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Meshack Mulaudzi is giving African children positive representation through toys

By simply trying to create a doll that his daughter could identify with, Meshack Mulaudzi embarked on a doll-making journey that spreads positivity to African children.

Mulaudzi’s vision was a doll that would encourage his daughter to celebrate her uniqueness. When he approached manufacturers with his design, he found he could only place a minimum order of 50 dolls.

49 daughter-inspired dolls later

He photographed his daughter Kaelo with the doll and posted the image to Facebook. In just one day, he had received over 4,000 likes and Kaelo Black Beauty was born. The company designs, manufactures and distributes African-themed toys, which aim to inspire messages of self-love and individuality.

The toymaking entrepreneur has also launched a company called Neo African Super Hero (named after his son), which makes an African-themed action figure called Captain Africa.

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Additional support

Throughout his entrepreneurship journey, Mulaudzi has been supported by the Allan Gray Orbis Foundation. The fellowship programme is one of three programmes the foundation offers in pursuit of creating a pipeline of responsible entrepreneurs. The foundation provides fellowship recipients, known as Allan Gray Candidate Fellows, funding for university studies as well as access to support and development to cultivate an entrepreneurial mindset. These programmes run throughout the academic year alongside the candidate fellow’s university studies.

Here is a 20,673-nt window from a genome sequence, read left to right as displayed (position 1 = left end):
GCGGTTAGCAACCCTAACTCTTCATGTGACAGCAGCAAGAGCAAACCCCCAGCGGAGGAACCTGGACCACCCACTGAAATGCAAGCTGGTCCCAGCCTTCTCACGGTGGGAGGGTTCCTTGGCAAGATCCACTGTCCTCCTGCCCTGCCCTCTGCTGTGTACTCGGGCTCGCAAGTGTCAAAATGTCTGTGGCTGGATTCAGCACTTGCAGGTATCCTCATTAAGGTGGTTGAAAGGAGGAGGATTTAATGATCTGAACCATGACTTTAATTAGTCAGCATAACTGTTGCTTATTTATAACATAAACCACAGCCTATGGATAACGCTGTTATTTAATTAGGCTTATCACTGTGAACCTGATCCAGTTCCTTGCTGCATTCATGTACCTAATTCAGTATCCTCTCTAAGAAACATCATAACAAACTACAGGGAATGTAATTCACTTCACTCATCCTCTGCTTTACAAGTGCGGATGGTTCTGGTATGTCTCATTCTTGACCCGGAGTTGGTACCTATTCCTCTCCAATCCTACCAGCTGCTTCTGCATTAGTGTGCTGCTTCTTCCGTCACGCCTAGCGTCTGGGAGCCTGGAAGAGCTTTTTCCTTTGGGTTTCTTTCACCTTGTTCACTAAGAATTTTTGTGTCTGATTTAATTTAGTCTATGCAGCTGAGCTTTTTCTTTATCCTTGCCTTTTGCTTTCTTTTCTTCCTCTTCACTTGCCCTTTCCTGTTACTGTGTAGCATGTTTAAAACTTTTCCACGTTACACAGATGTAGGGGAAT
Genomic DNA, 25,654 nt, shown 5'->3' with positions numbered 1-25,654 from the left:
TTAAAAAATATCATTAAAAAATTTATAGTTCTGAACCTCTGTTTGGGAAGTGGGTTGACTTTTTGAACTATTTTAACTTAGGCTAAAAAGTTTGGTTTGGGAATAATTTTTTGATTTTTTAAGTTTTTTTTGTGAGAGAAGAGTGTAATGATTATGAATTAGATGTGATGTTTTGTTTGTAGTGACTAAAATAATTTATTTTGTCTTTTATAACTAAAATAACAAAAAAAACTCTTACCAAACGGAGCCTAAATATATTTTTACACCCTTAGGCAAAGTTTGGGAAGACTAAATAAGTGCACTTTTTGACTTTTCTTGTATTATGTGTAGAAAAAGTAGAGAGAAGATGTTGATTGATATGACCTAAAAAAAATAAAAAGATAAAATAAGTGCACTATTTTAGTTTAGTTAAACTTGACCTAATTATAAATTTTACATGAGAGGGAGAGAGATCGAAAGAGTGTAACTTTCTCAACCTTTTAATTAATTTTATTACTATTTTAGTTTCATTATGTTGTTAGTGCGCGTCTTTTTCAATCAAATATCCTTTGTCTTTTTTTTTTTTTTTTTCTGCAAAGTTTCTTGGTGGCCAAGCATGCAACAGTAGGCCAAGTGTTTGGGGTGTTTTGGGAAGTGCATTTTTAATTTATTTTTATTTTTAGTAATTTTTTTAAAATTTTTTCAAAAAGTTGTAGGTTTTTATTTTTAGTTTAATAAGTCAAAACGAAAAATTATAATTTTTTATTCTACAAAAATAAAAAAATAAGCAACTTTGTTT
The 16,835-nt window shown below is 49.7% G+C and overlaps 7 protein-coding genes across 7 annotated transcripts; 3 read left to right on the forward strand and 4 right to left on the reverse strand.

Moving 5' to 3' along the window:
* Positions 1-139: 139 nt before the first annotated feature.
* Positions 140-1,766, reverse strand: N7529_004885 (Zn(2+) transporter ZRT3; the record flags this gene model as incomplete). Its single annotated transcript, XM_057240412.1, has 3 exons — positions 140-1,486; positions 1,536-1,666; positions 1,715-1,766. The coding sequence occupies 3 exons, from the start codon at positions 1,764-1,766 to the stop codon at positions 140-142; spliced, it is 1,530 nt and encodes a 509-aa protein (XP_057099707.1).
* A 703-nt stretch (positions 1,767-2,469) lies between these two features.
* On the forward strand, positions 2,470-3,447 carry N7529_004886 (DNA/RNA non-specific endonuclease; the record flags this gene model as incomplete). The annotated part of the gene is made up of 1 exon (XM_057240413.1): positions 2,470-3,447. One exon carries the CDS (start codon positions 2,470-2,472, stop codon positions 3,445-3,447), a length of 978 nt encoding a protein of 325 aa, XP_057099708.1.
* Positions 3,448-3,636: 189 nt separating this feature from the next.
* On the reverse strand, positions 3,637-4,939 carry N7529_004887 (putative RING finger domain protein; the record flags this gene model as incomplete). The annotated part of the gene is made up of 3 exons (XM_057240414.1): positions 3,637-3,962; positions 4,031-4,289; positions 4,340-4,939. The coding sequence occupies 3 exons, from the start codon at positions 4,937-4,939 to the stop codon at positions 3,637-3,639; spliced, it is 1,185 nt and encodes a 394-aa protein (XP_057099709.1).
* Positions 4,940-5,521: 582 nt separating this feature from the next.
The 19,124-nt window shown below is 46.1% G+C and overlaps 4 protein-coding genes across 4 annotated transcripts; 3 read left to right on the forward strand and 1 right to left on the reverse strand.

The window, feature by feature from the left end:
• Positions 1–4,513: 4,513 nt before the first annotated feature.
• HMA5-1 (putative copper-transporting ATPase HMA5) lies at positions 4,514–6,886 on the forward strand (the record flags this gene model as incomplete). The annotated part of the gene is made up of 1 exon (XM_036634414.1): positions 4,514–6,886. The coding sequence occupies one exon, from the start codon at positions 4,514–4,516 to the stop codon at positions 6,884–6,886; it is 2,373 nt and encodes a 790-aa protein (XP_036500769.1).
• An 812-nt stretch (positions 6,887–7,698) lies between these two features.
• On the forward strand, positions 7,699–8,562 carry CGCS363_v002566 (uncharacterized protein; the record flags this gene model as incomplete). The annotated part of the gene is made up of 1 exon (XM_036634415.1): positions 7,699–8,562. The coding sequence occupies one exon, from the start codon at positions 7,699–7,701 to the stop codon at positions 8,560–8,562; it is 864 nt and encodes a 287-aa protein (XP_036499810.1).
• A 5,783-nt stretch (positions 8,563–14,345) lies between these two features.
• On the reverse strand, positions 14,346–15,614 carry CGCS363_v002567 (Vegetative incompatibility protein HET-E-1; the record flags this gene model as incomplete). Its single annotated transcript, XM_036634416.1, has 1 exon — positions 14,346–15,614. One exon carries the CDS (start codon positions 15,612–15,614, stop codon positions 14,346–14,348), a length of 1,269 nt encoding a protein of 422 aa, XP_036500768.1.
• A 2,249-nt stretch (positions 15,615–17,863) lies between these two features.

Mulaudzi joined the foundation’s fellowship programme in 2008 during his second year into a BCom accounting degree. “Becoming an Allan Gray Candidate Fellow was quite significant, outside this fellowship going to university wouldn’t have been possible,” he says.

“The fellowship consists of likeminded people who are passionate about changing the world through entrepreneurship and that got me excited to be part of the programme.”

Returning the favour

But his first lesson in entrepreneurship was from his mother, a fruit seller at the local market in the Duthuni Village of Limpopo. Since starting his business, Mulaudzi has built a house for his mother and provides for her so that she no longer has to sell fruit at the market to earn a living.

But it’s not just his family’s lives that he wants to improve – he’s passionate about changing the township economy. He focuses on skills development and only uses labour from townships at manufacturing facilities near to their homes.
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